Abraham and Sarah are perhaps the greatest example of God showing honor to the aged. They were beyond their childbearing years when God chose them to be the conduits of the promised Messiah (Rom. 4:18–20; Heb. 11:11–12). Abraham was one year short of a century when God called him to greater holiness: “Walk before me and be blameless” (Gen. 17:1). Age was not a factor in being blessed by God (17:1, 15). Neither did it hinder God from doing the miraculous (17:19, 24; 18:11–13). Nor did age dissuade Him from revealing His sovereign plans (18:17). Abraham was one hundred years old and Sarah ninety when they became the parents of Isaac, whose name means “laughter” (21:2–7). What was worth laughing about? Was it not precisely that God chose them in their old age to be the means of blessing for all nations? The situation was so remarkable that it brought forth laughter. But Abraham was even older when his greatest test of faith came (22:1). Issac was referred to as a “boy,” a term also used to describe Abraham’s servants (22:5). This can refer to an age anywhere between early childhood (Exod. 2:6) and young manhood (1 Chron. 12:28). The boy was at least old enough to carry firewood, and some have suggested he was as old as twenty (Gen. 22:6). So if Isaac was in his mid-teens, his father was nearly one hundred fifteen! Even a few years later when Abraham was “old and advanced in years,” we see him instigating a task that would have ultimate significance in God’s plan. Perhaps physically unable to travel, he sent his servant on a mission to secure a bride for Isaac (24:1). Abraham’s last recorded deed was passing his inheritance on to Isaac (25:5–6). Thus there came the time when Abraham’s service was vicarious in nature, the Lord working through his son and eventually his grandchildren.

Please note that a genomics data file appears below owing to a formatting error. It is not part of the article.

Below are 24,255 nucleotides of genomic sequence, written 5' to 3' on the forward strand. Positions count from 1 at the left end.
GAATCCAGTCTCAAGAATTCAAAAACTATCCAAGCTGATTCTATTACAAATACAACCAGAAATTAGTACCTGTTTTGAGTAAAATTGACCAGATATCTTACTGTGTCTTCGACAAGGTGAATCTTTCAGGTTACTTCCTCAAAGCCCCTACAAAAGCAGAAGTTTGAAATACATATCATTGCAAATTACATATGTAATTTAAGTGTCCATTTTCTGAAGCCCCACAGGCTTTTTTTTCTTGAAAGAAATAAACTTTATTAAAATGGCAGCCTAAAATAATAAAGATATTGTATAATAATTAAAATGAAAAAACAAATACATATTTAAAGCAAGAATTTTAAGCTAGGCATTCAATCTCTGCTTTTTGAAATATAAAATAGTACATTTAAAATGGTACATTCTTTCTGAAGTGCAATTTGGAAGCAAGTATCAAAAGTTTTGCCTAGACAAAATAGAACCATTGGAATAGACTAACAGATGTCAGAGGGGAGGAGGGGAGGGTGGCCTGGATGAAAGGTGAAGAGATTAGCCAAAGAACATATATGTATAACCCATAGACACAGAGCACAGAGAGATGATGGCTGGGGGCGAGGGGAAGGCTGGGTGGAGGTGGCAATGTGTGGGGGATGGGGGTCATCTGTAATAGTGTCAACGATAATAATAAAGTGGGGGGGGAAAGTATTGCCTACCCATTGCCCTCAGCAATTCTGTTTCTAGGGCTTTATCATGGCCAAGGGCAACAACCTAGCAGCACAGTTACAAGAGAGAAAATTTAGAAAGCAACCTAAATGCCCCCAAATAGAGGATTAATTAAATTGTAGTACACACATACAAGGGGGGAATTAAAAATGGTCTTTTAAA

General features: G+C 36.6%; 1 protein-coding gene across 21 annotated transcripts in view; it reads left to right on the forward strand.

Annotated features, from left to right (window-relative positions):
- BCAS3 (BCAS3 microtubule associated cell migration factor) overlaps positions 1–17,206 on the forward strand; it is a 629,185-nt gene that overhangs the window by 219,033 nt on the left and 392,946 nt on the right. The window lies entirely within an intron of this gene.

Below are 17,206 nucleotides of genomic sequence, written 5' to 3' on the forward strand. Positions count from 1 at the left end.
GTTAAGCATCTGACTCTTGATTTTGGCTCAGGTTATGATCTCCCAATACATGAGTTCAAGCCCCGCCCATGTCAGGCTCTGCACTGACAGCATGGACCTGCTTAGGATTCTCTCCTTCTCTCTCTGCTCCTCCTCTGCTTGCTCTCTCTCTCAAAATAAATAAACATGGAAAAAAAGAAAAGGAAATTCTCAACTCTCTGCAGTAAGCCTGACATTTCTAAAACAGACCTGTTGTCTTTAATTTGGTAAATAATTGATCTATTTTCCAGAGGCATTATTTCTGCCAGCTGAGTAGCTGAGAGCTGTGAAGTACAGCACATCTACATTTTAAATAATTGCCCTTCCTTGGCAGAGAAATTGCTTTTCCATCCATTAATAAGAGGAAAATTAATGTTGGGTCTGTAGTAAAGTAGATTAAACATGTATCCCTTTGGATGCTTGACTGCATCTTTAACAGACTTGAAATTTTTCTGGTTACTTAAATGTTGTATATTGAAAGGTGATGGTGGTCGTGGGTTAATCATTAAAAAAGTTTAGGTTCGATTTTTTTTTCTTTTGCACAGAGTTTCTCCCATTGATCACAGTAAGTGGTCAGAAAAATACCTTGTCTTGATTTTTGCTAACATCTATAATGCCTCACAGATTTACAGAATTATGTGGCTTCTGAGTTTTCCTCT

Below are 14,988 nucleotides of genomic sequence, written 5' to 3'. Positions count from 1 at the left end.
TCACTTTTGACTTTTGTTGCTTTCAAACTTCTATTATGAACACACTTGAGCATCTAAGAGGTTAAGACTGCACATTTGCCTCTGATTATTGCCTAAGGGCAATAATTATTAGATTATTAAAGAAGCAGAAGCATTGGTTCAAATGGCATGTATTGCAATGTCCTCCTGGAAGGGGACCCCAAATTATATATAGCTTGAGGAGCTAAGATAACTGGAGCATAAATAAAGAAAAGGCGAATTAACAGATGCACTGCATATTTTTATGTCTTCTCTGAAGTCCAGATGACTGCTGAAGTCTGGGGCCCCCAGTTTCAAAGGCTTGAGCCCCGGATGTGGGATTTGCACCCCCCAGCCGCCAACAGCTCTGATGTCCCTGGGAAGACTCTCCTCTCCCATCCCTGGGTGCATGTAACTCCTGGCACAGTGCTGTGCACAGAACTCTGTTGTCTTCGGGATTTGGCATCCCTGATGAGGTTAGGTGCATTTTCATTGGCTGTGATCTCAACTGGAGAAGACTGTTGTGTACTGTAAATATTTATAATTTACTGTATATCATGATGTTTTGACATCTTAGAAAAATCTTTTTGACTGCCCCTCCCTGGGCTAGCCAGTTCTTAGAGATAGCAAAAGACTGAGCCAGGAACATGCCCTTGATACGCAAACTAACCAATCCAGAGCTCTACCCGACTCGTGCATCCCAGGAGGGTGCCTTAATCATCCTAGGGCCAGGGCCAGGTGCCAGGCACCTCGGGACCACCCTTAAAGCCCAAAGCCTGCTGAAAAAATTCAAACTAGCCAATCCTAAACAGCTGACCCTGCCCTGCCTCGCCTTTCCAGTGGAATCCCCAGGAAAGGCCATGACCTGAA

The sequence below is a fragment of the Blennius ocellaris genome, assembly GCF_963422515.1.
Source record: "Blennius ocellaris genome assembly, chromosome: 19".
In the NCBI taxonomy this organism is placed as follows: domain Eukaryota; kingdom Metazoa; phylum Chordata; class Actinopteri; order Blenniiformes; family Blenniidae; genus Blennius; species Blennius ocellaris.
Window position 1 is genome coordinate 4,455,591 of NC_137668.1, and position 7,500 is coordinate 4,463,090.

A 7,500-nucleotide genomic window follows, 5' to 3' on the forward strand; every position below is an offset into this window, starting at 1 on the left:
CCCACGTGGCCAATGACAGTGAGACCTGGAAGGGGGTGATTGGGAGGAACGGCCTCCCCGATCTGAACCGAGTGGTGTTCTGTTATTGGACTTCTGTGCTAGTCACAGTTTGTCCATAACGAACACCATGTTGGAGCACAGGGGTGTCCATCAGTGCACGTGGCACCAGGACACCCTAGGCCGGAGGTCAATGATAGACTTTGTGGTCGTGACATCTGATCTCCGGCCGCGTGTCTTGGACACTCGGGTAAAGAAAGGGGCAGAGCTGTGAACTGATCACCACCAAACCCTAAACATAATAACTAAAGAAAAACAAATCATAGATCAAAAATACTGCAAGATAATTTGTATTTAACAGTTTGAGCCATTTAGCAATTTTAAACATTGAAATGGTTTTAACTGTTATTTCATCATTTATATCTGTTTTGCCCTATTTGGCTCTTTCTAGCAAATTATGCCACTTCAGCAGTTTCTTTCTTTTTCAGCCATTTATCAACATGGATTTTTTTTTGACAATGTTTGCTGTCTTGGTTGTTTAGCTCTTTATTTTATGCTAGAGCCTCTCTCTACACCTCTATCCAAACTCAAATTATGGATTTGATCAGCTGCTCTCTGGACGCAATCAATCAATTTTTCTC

God used others in their old age, too. Daniel was in his eighties when God entrusted to him some of the most detailed prophecies in Scripture (Dan. 10:1–12:13). Paul wrote Scripture and aided in the reconciliation between Onesimus and Philemon when he characterized himself as “Paul the aged” (Philem. 9). According to tradition John the elder was quite old when he wrote the last book of the Bible. When Peter was younger, he failed miserably, but when he was older, Jesus purposed to use him in an ultimate way (John 21:18). The terms “elder” and “widow” found throughout the Pastoral Epistles suggest that the church benefits greatly from the service of those who have walked with Christ for decades.
Growing old does present challenges. Certain opportunities subside. But age is not a prelude to fruitlessness or insignificance. Other opportunities emerge. Without the pressures of work, when the drive for money or fame recede into the background, we have more time for devotion and undivided service. One of Solomon’s conclusions was “When people live to be very old, let them rejoice in every day of life” (Eccles. 11:8, NLT).